“The internet/technology is developing faster than the laws that govern it.” In the future, do you think the law will ever be able to govern the internet affectively without restricting its users?
The legal system is a lengthy one, especially if it works internationally, for example at European level. That is why the legislature cannot react so quickly to any change or new invention. I am positive, however, that one day it will be possible to regulate the Internet in a sensible way. If we look at what has happened in recent years, we are probably on the right track. In addition, there is also the further development of the law by the courts. However, as long as there are still questions about the tolerability of framing, so there is still a lot to be done.
“…no one likes it
when they’re proven wrong.
A lot of digital image theft is
not committed with intention,
but instead a result of a lack
Law varies from country to country; however, the internet is a global body. What kind of issues does this create and what can be done to resolve them?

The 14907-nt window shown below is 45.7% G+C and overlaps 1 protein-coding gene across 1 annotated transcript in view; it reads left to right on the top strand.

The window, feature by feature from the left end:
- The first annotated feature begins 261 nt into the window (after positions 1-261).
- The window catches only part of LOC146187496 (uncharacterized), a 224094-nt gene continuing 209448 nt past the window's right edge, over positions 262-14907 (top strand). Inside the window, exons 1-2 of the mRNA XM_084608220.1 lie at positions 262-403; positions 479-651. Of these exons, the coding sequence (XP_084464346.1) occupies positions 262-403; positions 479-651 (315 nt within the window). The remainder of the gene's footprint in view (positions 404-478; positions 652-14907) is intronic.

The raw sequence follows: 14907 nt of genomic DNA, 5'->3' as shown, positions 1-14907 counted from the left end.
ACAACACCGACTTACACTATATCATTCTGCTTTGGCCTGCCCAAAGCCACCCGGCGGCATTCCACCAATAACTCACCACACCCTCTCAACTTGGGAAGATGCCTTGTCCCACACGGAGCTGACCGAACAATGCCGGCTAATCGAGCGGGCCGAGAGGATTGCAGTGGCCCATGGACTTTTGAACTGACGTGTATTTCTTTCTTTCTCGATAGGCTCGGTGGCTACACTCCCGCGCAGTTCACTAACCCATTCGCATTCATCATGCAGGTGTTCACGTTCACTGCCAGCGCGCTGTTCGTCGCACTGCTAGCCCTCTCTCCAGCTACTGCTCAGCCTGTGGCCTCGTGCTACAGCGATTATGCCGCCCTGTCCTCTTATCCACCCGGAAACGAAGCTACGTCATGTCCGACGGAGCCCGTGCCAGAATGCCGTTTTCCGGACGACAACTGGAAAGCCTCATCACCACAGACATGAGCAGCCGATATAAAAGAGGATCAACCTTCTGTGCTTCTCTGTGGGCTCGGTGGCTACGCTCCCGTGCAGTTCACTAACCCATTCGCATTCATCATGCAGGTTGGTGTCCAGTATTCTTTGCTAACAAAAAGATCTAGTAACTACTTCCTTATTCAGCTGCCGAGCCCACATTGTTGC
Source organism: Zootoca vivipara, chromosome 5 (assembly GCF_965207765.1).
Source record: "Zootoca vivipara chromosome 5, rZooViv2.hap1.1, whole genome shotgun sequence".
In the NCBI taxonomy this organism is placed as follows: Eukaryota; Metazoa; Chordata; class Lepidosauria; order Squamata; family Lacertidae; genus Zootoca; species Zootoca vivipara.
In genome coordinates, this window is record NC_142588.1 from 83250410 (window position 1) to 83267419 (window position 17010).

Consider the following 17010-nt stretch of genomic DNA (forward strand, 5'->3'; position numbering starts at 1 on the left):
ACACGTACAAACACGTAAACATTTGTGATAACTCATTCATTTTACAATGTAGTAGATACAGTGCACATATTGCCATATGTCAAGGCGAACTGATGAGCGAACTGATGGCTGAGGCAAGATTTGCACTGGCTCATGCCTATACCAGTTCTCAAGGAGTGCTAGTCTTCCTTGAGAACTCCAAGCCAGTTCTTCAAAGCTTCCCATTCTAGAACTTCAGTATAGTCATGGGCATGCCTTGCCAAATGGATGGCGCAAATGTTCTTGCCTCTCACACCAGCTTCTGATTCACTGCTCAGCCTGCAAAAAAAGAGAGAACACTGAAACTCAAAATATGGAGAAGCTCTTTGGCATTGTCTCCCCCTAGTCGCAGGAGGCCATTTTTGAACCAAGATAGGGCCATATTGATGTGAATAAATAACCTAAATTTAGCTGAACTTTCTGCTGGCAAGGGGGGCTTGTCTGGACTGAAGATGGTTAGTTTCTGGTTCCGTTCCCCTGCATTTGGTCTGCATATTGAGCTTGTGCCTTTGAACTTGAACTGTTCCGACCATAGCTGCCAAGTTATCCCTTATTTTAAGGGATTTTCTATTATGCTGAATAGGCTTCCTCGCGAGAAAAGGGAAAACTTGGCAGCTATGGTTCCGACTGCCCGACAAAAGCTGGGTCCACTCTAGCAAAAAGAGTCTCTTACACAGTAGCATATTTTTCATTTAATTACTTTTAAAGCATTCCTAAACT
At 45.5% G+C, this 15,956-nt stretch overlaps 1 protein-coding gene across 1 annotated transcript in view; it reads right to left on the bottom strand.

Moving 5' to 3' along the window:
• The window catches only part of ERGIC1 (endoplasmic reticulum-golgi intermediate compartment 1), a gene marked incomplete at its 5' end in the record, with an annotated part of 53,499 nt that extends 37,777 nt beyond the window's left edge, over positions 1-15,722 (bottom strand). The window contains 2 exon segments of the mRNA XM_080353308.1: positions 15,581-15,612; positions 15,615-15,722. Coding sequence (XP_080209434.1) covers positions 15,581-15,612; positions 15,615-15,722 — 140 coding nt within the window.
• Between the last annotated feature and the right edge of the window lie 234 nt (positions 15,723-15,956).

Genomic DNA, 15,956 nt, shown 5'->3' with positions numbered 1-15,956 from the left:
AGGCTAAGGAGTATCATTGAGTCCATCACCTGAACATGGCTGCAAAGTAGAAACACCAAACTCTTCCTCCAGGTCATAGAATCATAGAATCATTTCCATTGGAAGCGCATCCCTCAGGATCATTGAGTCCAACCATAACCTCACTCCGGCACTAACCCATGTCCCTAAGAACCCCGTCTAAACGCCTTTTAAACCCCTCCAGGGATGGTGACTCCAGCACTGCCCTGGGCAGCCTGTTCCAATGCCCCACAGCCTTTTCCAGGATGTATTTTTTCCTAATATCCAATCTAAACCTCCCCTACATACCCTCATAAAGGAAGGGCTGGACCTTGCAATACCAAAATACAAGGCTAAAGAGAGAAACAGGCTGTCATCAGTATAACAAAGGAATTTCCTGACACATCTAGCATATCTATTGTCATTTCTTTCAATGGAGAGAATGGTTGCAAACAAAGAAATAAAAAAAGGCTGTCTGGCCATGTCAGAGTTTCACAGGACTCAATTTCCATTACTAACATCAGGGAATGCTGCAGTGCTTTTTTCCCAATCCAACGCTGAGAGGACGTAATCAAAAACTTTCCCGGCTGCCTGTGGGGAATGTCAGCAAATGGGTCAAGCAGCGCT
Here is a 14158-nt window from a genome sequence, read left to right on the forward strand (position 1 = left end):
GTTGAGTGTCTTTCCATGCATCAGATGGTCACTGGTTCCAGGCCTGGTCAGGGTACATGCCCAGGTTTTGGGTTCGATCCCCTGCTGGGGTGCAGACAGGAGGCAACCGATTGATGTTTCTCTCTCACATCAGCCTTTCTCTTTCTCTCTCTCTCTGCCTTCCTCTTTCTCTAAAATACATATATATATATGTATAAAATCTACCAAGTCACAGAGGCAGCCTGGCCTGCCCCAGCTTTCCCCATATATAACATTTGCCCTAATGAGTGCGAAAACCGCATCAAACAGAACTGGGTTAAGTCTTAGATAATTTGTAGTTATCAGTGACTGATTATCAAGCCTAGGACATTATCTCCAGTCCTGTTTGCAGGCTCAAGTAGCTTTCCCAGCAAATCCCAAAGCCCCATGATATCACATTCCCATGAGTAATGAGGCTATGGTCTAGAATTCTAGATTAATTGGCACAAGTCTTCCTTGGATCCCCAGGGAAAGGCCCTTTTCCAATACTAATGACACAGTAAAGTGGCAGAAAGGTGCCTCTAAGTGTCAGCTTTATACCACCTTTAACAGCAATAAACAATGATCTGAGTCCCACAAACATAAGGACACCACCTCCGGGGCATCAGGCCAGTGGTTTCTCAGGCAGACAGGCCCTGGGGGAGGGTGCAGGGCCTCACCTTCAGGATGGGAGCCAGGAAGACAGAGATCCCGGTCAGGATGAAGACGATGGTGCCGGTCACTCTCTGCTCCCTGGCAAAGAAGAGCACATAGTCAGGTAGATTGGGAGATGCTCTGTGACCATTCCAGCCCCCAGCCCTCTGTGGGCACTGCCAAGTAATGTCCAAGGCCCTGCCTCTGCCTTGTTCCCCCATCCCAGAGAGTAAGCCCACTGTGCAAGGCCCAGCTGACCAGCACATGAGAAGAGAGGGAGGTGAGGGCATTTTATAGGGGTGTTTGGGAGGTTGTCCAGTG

A picture that is used illegally on the Internet can be accessed around the clock from anywhere in the world. That begs the question: Where did the infringement actually happen? The answer to this question is important, because it determines not only the law under which the use of images must be examined, but also which court has local jurisdiction. However, the question is often not so easy to answer. This is definitely a problem of the global nature of the Internet. Once the applicable law has been determined, the principles of copyright law are internationally similar, but the laws differ in detail. A clearly infringing act in Germany, for example, can be completely legal in the Netherlands. Finally, of course, the question of the amount of damages is also open. For example, Austrian copyright law stipulates that the author may claim twice or their appropriate remuneration as compensation for damages. German law does not recognize such a doubling. All this requires special knowledge, which can often only be assessed correctly by an expert. This often makes cross-border enforcement of copyright infringements cumbersome and expensive.